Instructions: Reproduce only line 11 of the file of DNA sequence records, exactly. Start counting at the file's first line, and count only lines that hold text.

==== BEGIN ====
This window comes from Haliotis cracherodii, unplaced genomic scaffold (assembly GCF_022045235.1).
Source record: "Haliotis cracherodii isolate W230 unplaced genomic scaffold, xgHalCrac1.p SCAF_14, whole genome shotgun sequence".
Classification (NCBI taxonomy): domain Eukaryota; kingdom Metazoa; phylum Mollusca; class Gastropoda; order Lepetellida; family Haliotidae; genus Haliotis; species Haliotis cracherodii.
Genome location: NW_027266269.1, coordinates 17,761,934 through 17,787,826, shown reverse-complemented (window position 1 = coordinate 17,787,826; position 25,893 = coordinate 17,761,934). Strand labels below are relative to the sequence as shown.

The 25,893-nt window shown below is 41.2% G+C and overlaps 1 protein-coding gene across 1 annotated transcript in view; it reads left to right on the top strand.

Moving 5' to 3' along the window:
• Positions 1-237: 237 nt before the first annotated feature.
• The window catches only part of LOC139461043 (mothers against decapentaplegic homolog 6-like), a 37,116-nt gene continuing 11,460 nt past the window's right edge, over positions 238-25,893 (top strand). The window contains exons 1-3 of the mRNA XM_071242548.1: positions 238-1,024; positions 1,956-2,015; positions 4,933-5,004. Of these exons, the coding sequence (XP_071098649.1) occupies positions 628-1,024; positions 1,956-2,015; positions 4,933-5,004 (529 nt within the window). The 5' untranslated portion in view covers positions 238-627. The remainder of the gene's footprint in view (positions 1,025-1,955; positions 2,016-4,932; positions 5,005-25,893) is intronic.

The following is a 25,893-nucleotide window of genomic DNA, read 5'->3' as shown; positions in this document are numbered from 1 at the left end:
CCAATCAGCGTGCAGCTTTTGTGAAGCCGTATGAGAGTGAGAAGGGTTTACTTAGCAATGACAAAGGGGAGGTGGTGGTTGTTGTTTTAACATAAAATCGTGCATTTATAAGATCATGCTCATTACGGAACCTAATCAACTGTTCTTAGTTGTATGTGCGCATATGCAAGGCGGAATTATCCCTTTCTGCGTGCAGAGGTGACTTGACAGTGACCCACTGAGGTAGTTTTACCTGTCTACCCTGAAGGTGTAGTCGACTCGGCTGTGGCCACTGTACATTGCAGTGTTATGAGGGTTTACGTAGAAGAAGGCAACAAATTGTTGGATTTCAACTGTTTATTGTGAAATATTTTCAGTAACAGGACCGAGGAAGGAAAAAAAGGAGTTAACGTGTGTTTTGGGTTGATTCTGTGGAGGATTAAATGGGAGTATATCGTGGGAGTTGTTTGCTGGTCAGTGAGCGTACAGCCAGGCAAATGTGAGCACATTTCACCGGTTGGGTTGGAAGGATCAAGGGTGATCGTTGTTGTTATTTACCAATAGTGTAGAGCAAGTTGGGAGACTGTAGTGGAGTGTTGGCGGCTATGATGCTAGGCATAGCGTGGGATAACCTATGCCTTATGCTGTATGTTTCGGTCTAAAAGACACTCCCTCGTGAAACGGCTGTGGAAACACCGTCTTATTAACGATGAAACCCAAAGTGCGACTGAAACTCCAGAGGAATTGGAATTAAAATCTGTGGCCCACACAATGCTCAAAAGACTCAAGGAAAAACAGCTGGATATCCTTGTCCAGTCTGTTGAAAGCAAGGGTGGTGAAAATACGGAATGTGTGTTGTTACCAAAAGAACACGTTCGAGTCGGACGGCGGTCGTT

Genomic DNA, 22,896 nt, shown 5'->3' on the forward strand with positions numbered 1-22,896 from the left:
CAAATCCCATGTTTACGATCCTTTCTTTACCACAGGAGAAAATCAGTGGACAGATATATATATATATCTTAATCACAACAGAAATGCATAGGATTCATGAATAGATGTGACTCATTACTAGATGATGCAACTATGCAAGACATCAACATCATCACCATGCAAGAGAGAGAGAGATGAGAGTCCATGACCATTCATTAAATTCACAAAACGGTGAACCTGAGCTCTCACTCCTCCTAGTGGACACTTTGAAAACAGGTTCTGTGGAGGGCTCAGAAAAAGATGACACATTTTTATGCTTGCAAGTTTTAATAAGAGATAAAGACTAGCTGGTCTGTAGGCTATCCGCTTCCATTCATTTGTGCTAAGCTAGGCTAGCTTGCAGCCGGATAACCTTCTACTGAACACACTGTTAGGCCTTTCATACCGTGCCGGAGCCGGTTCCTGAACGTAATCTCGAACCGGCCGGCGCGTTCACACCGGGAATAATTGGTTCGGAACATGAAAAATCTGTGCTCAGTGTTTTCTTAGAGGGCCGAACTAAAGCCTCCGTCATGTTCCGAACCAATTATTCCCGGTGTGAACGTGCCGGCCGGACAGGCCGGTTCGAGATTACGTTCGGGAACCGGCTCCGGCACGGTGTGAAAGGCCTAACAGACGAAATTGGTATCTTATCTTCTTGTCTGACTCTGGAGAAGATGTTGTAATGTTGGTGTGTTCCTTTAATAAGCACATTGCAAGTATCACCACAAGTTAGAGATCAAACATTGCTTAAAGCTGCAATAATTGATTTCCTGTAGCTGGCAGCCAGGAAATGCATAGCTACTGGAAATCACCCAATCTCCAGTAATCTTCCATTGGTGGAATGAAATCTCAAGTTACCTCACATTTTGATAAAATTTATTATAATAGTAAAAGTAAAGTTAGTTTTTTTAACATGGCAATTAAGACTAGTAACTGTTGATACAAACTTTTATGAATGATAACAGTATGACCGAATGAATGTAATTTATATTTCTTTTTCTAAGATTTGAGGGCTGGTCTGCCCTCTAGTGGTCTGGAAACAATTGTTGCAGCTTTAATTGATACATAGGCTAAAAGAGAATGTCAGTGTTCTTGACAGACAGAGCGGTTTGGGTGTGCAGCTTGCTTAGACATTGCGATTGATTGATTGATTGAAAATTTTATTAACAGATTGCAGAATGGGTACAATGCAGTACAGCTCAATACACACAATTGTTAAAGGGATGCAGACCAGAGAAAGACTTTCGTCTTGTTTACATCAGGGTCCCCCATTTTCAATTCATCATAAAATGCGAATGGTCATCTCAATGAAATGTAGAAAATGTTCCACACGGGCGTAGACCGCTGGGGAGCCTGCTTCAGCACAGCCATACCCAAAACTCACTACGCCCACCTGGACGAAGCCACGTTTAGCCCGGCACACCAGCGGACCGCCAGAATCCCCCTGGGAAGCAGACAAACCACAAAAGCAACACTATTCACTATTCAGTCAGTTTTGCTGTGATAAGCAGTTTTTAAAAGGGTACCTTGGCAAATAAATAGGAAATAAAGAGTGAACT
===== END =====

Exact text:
Genomic DNA, 22,896 nt, shown 5'->3' on the forward strand with positions numbered 1-22,896 from the left: